the best friends you’ll never have
Stacey’s style, like Stacey herself, is always referred to in the books as being “sophisticated.” We know she likes to wear black, and buys clothes at Bloomingdales and other expensive places. She likes Betsey Johnson, which, while I wouldn’t exactly call it “sophisticated,” is pretty logical for what a stylish thirteen-year-old-girl would like.
The covers, however, tell a different story. On many covers, she looks so mature that she ends up looking more like someone who would call the Baby-Sitters Club for a sitter, rather than its treasurer.
Take the cover of Stacey’s Broken Heart, for example.
Stacey, you are no Kathy Santoni.
Only one image can come to mind for fans of both Full House and the BSC, and that is from the episode “Back to School Blues,” where DJ shows up for the first day of Junior High wearing the same outfit as the lunch monitor.
I think we all can imagine Stacey showing up to school in the outfit depicted on the cover of Broken Heart and realizing she was dressed just like Mrs. Ensign.
Now, later on, Stacey’s outfits are pretty much in line with how I remember the mid-90s. Lots of sweaters with stripes around the middle, for instance. Her hair is bobbed instead of permed. But really, is it sophisticated? To me, it looks just like what you could buy in any juniors’ department in the country at the time. So I’m not sure how they could have communicated that Stacey was a sophisticated dresser without it looking like she was middle aged mother or your typical teen. Maybe more black?
Stacey’s fashion, like so many other things in the series, was told to us, rather than shown. How would you have dressed a sophisticated thirteen-year-old girl from 1986-2000?
If you really think about it, the Baby-Sitters Club was a genius idea. Obviously, those at Scholastic and Ann know this already, since I am sure that it paid for many houses and several college educations. But they hit upon a formula that works very, very well when you consider the target audience.
When writing for the middle grade reader, you’re generally advised to write about characters a few years older than the reader. That’s why so many successful books for this age group are about kids aged 13-14–old enough to be seem very glamorous to someone in fourth or fifth grade, but not old enough that they have to deal with issues that you’d find in YA. The BSC, written about seventh and then eighth graders (except for Mal and Jessi), fits this mold exactly.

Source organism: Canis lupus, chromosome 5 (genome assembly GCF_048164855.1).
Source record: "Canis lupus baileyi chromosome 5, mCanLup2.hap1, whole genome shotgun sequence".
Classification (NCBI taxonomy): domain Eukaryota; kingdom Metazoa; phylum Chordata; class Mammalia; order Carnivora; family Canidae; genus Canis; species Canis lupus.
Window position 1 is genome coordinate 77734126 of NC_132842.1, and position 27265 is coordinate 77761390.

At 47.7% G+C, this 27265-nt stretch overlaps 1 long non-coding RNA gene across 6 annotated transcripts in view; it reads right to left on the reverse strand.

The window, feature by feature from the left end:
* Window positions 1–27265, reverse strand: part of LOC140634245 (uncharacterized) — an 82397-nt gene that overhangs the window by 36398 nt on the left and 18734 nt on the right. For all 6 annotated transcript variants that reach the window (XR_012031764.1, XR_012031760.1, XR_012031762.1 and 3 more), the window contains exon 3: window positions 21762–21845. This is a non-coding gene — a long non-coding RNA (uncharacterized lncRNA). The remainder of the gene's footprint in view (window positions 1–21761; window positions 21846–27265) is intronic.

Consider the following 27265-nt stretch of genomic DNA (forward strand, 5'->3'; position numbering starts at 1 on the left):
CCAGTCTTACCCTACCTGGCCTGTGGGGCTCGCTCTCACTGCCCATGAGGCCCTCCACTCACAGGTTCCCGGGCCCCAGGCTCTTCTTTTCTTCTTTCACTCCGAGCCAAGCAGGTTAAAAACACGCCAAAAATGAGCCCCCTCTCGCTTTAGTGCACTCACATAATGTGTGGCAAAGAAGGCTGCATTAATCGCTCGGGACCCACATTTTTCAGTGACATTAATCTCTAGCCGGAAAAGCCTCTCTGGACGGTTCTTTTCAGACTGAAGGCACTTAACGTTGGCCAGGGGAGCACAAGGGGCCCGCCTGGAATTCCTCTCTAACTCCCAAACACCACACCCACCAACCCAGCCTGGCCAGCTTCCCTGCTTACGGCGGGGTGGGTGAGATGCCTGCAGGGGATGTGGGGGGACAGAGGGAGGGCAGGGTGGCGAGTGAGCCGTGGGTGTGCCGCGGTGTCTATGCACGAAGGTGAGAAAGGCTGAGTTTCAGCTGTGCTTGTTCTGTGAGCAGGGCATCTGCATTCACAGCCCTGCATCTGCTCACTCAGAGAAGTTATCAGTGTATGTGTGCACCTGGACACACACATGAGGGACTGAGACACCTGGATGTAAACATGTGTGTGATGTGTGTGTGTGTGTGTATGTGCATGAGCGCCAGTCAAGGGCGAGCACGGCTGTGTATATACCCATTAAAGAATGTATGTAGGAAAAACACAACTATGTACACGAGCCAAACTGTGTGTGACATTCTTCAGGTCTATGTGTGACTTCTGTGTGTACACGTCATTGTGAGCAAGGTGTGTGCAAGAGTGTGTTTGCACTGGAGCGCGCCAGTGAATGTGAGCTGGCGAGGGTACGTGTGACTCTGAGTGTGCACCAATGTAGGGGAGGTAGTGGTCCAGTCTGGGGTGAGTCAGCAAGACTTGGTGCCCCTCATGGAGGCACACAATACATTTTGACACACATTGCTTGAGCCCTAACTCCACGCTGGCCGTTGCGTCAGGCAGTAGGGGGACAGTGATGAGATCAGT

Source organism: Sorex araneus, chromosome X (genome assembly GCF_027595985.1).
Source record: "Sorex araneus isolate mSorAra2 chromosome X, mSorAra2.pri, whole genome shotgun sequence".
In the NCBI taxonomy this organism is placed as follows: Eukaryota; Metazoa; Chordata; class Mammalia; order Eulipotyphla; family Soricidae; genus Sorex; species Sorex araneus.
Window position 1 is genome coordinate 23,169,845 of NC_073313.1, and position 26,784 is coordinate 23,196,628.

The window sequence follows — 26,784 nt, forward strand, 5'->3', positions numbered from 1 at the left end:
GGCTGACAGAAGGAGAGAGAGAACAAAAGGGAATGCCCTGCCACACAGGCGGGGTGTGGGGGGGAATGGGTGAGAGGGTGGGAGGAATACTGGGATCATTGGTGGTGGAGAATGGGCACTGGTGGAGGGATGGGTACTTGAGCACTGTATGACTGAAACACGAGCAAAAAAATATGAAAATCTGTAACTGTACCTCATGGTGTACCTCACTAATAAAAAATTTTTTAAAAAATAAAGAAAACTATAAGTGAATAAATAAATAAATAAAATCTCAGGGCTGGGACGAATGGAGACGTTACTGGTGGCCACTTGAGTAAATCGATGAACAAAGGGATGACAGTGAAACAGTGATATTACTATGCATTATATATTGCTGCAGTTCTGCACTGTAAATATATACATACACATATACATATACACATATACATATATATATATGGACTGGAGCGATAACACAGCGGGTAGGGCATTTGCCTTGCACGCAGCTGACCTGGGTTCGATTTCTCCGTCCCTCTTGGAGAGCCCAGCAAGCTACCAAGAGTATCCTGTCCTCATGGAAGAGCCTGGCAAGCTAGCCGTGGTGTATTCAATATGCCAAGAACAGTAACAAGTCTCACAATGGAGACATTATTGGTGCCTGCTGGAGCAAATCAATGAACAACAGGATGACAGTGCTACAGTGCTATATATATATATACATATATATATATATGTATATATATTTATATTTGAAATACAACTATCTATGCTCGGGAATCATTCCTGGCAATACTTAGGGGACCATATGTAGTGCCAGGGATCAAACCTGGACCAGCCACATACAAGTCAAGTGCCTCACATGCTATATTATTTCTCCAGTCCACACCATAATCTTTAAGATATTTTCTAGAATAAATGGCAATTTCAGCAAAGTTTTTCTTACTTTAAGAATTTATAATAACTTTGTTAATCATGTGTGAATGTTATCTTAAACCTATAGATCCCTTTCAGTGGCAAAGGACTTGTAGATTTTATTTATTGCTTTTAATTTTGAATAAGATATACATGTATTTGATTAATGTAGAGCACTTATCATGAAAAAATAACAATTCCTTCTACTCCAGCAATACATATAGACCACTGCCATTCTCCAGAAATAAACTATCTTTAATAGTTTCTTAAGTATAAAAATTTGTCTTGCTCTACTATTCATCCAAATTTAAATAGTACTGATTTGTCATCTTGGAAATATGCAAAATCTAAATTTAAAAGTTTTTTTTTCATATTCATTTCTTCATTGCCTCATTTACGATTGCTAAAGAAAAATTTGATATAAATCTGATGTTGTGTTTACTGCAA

The Baby-Sitters Club added a little something extra, though, that you don’t see in Girl Talk, et al. And that “something” is… baby-sitting. Why was the inclusion of baby-sitting genius? Yes, baby-sitting is one of those things, like thirteen-year-old boys, that seems much more awesome than it is in reality. You’re a kid, you get baby-sat, it seems like the coolest thing in the world. But naturally, plotlines involving baby-sitting will also involve children. These children are, in many cases, the age of the intended reading audience.
So what the Baby-Sitters Club was able to do was bring the glamour of middle school (everyone who has been through middle school is laughing at the idea of it seeming cool, but you know you thought it was!), but have characters who are the same age as the reader that they can relate to. This way, you get a series that covers all the basis: cool older kids, relatable younger kids.
And that is why Scholastic editors from the late 80s-early/mid-90s were all able to buy yachts!*
I had surgery last month, which explains my lapse in posts. But I will now return to a more regular posting schedule.
I completely missed that this book was coming out. I guess there has been so much focus on Rain Reign that this book kind of slipped through the cracks. It is the last book in the Family Tree series, and since it also serves as a wrap-up of the entire series, its format is a bit different. Instead of just talking about Georgia, the main character in the book, it also focuses on the other three protagonists from the series, kind of like a Super Special.